Issues in the Gender History of the Ottoman Empire and Modern Turkey (HIST 524)

2022 Fall
Faculty of Arts and Social Sciences
History(HIST)
3
10
Selçuk Akşin Somel somel@sabanciuniv.edu,
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English
Doctoral, Master
--
Formal lecture,Interactive lecture
Interactive,Learner centered,Communicative,Discussion based learning
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CONTENT

This is a graduate-level survey course on various aspects of the history of women in Ottoman and Republican Turkish society. It aims to provide an introduction to the following historical "moments" and issues : the status of women according to Islamic law; women in rural society; provincial urban society and women; women of the royal household and court from the 14th to the 18th centuries; women in 19th century Ottoman modernization and related gender issues; the beginnings of active state involvement in maternity and abortion; the development of female education; the emergence of women into public life; marriage, family life, and divorce during the Ottoman reform period; New Ottoman and Young Turk views on the emancipation of women; male and female sexuality in Ottoman Turkish literature; stages in the development, subsumption, and revitalization of women's and feminist movements; gender issues in the Republican era.

OBJECTIVE

Graduate course on the social history of Ottoman and Turkish women.

LEARNING OUTCOMES

  • Upon completion of this course, students will be able to: a.) Describe the specific problematics related to the Ottoman and modern Turkish gender history, together with a deeper knowledge of themes to be selected by the students for course paper. b.) Identify and analyze the key developments, institutions and individuals related to the Ottoman and modern Turkish gender history c.) Relate the key developments, institutions and individuals related to the Ottoman and modern Turkish gender history to an overall conception of the subject matter. d.) Describe large themes over a relatively long span of history. e.) Compare institutions, laws, movements and individuals of different periods, deploying historical argument. f.) Develop independent study based on printed primary sources. g.) Evaluate material to produce, to a deadline, a coherent and cogent argument, developed through the mode of assessment.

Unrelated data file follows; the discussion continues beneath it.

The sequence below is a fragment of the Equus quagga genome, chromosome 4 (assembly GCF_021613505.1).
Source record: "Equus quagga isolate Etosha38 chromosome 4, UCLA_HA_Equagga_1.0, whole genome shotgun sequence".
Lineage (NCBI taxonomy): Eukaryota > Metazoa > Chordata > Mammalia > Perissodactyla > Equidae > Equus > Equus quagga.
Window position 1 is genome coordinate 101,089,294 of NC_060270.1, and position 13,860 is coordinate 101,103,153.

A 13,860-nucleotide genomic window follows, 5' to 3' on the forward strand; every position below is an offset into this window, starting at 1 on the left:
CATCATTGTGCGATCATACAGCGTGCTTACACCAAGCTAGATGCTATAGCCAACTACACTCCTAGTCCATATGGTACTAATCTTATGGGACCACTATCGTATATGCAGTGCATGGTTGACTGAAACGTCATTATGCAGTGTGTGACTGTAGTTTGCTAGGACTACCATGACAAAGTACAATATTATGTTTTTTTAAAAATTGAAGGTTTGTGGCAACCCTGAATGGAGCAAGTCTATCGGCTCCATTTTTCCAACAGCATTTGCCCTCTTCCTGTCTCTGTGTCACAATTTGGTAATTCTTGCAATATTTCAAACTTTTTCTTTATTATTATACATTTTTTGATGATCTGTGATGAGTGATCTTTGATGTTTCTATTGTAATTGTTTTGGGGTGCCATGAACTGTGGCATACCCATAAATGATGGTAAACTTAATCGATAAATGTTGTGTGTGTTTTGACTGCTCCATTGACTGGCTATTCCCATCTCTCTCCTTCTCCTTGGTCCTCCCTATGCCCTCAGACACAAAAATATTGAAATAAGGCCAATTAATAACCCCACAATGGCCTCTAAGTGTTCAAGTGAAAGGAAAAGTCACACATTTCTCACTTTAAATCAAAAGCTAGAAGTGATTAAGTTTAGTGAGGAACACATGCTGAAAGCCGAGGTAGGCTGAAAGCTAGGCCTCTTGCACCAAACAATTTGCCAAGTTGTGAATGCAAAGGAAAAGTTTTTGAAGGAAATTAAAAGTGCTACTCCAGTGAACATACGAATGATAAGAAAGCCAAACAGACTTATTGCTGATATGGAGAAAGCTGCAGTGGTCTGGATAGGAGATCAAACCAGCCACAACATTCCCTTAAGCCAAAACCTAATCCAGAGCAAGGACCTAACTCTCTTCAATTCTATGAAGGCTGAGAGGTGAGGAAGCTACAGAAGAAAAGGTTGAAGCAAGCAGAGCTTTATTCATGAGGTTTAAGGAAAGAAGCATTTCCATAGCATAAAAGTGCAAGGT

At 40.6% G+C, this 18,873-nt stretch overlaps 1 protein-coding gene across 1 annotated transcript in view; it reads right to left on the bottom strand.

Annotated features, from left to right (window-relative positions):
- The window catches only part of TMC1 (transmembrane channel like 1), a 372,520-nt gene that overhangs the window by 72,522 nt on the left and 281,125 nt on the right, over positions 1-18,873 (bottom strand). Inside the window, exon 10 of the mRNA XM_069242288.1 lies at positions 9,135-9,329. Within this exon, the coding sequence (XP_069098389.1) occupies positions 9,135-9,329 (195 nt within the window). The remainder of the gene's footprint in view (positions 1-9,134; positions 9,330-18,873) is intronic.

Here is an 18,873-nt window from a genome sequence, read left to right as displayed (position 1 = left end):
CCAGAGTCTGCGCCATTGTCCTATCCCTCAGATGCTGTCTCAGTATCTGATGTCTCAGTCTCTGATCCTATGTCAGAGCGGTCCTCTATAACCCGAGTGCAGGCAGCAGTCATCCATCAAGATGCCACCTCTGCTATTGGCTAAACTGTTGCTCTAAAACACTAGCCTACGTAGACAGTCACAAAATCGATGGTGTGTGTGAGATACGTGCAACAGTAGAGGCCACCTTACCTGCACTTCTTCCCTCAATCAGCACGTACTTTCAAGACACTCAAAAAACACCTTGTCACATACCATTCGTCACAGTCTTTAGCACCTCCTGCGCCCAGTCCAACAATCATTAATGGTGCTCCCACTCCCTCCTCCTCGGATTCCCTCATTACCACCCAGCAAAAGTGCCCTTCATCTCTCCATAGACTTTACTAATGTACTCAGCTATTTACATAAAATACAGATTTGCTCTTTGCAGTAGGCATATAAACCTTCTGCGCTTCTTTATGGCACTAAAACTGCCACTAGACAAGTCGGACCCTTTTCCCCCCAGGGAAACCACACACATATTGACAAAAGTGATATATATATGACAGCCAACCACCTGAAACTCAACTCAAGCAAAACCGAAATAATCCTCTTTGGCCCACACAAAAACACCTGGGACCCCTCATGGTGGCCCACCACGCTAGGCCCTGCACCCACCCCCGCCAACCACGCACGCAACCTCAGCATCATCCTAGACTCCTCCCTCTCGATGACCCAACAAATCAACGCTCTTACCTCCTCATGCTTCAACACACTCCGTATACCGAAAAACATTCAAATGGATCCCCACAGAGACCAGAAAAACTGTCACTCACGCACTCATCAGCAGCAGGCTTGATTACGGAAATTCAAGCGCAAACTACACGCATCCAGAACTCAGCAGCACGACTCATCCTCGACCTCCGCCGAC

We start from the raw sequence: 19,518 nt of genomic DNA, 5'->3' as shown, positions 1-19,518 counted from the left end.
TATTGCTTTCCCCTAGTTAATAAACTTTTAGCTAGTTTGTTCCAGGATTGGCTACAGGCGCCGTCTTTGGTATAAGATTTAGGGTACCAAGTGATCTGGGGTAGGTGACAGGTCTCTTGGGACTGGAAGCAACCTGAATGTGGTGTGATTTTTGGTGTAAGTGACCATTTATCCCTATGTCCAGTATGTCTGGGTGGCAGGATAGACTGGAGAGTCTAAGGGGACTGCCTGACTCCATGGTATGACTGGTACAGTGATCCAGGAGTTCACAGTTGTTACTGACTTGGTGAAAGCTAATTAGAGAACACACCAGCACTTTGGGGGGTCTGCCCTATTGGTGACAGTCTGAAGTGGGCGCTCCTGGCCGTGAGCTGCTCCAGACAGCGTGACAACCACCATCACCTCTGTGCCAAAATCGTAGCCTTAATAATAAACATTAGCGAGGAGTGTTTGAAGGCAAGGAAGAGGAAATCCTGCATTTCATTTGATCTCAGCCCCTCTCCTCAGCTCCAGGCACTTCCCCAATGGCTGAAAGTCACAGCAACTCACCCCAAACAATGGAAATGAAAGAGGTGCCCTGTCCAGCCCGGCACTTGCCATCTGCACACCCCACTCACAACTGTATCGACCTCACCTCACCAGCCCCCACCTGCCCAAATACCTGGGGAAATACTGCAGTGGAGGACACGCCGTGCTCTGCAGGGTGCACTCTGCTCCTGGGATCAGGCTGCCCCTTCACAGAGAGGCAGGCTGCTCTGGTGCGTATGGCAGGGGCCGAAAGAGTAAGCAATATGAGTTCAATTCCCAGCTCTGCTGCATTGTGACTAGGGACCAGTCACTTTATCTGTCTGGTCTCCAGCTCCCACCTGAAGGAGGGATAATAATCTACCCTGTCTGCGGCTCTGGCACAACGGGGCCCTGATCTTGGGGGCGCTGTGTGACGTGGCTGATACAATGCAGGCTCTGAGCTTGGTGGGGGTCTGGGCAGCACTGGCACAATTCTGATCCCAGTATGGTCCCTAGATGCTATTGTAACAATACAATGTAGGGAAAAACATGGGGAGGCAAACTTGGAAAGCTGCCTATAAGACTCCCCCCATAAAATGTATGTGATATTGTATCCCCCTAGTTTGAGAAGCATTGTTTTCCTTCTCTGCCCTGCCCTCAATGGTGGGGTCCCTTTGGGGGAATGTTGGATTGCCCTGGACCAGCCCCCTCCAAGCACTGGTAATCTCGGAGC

ASSESSMENT METHODS and CRITERIA

  Percentage (%)
Final 50
Term-Paper 50

RECOMENDED or REQUIRED READINGS

Readings

?Women?, from The Korân (Transl. by George Sale) (London: Frederick Warne and Co. Ltd, n.d.), pp 71-96.

Barbara Stowasser : ?Gender Issues and Contemporary Quran Interpretation?, in Yvonne Yazbeck Haddad & John L. Esposito (eds.), Islam, Gender, & Social Change (New York; Oxford : Oxford University Press, 1998), 30-44.

Joseph Schacht : An Introduction to Islamic Law (Oxford : At the Clarendon Press, 1964), pp161-168, 175-179.

Judith E.Tucker : In the House of the Law. Gender and Islamic Law in Ottoman Syria and Palestine (Berkeley; Los Angeles; London : University of California Press, 1998), 179-186.

L.Peirce: ?Shifting Boundaries: Images of Ottoman Royal Women in the 16th and 17th Centuries?, Critical Matrix 4, Fall/Winter 1988, 43-82.

Fariba Zarinebaf: ?Women, Patronage, and Charity in Ottoman Istanbul?, in Amira el-Azhary Sonbol, Beyond the Exotic. Women?s History in Islamic Societies (New York: Syracuse University Press, 2005), 89-101.

Lady Mary Montagu : Turkish Embassy Letters (London : Virago Books, 1994), Letters 27, 30-32, 34, 36, 39-41, 46-48.